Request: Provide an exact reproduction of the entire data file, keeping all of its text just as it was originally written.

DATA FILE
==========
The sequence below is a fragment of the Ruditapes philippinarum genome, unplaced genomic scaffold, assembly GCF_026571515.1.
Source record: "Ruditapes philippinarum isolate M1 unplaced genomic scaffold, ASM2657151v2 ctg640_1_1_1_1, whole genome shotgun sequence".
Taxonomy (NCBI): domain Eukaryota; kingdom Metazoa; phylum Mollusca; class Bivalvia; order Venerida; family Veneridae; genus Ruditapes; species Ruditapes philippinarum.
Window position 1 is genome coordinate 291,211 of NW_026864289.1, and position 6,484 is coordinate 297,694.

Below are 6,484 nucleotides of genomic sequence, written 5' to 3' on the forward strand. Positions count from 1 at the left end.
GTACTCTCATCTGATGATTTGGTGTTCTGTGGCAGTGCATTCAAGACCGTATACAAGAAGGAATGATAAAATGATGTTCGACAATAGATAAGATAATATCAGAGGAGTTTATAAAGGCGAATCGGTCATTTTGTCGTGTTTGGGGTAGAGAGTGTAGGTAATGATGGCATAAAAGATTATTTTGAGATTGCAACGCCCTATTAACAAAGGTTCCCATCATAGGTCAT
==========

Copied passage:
The sequence below is a fragment of the Ruditapes philippinarum genome, unplaced genomic scaffold, assembly GCF_026571515.1.
Source record: "Ruditapes philippinarum isolate M1 unplaced genomic scaffold, ASM2657151v2 ctg640_1_1_1_1, whole genome shotgun sequence".
Taxonomy (NCBI): domain Eukaryota; kingdom Metazoa; phylum Mollusca; class Bivalvia; order Venerida; family Veneridae; genus Ruditapes; species Ruditapes philippinarum.
Window position 1 is genome coordinate 291,211 of NW_026864289.1, and position 6,484 is coordinate 297,694.

Below are 6,484 nucleotides of genomic sequence, written 5' to 3' on the forward strand. Positions count from 1 at the left end.
GTACTCTCATCTGATGATTTGGTGTTCTGTGGCAGTGCATTCAAGACCGTATACAAGAAGGAATGATAAAATGATGTTCGACAATAGATAAGATAATATCAGAGGAGTTTATAAAGGCGAATCGGTCATTTTGTCGTGTTTGGGGTAGAGAGTGTAGGTAATGATGGCATAAAAGATTATTTTGAGATTGCAACGCCCTATTAACAAAGGTTCCCATCATAGGTCAT